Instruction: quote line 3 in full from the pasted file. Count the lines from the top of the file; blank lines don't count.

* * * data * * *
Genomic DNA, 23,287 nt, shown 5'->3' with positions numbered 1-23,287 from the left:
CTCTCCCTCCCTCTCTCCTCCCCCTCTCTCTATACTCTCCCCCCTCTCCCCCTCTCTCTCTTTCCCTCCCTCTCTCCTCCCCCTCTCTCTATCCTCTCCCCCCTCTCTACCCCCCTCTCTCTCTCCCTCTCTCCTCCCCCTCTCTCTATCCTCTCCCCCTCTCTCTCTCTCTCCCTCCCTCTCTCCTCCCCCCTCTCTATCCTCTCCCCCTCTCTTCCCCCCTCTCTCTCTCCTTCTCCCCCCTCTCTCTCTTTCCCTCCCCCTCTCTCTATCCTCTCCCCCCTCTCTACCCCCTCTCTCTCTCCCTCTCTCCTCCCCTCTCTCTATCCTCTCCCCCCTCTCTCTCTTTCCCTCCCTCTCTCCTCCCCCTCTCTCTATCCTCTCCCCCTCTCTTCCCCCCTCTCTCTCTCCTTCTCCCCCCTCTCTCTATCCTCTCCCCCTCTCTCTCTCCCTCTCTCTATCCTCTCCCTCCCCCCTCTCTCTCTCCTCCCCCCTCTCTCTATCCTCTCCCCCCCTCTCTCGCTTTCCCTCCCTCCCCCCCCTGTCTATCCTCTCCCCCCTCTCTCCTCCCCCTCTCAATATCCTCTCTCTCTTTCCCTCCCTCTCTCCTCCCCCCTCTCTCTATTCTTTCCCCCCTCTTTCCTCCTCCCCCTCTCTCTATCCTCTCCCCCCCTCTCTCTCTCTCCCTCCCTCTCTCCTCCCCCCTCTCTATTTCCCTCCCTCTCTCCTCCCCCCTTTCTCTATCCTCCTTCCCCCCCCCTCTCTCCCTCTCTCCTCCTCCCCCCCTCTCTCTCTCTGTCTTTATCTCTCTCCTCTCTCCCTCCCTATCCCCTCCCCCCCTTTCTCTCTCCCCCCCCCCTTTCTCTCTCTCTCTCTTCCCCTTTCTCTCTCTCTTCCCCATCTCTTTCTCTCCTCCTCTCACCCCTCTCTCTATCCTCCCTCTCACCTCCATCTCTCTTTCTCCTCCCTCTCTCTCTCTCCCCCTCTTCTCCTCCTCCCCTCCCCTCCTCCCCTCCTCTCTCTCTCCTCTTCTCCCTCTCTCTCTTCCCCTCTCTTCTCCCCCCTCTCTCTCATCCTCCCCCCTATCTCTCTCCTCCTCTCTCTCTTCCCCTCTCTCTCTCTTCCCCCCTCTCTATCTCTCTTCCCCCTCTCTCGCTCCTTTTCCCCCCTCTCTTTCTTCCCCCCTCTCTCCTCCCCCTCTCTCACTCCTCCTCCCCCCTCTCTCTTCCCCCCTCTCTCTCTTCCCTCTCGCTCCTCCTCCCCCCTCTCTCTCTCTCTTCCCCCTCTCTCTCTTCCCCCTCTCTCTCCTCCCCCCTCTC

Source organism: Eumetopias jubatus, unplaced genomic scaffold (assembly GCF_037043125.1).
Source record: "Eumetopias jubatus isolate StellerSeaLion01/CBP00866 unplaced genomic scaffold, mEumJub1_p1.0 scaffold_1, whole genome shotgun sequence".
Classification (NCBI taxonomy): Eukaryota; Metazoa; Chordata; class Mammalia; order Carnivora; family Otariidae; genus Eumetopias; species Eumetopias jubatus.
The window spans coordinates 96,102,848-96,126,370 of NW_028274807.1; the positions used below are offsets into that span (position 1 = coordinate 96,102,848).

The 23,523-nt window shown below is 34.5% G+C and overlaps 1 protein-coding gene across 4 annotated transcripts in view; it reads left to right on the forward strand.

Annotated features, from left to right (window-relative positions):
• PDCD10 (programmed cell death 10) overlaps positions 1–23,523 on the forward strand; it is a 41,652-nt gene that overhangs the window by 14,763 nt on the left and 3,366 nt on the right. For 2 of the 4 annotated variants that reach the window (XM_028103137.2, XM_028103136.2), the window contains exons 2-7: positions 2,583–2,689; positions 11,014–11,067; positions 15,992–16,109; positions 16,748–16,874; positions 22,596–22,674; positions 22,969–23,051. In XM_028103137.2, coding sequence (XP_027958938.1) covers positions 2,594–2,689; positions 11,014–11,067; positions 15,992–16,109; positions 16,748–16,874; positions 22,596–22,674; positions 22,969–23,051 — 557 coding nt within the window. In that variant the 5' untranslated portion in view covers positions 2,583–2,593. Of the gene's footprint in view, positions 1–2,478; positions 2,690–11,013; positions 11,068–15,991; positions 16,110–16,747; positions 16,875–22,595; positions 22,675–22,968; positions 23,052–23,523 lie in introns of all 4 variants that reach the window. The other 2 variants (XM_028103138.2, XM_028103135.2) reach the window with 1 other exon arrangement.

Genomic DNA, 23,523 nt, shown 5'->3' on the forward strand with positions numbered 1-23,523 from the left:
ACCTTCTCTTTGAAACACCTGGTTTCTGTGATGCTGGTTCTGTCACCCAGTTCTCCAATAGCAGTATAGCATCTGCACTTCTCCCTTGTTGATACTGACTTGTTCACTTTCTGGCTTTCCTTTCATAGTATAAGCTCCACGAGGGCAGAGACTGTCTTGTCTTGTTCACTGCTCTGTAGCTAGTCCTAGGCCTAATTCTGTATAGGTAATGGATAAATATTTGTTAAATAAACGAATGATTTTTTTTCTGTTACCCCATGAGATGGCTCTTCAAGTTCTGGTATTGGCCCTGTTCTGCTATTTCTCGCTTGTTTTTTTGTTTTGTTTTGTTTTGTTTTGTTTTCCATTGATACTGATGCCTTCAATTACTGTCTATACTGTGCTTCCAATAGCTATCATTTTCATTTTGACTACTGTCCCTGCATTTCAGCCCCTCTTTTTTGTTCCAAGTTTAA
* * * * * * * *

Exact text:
Source organism: Eumetopias jubatus, unplaced genomic scaffold (assembly GCF_037043125.1).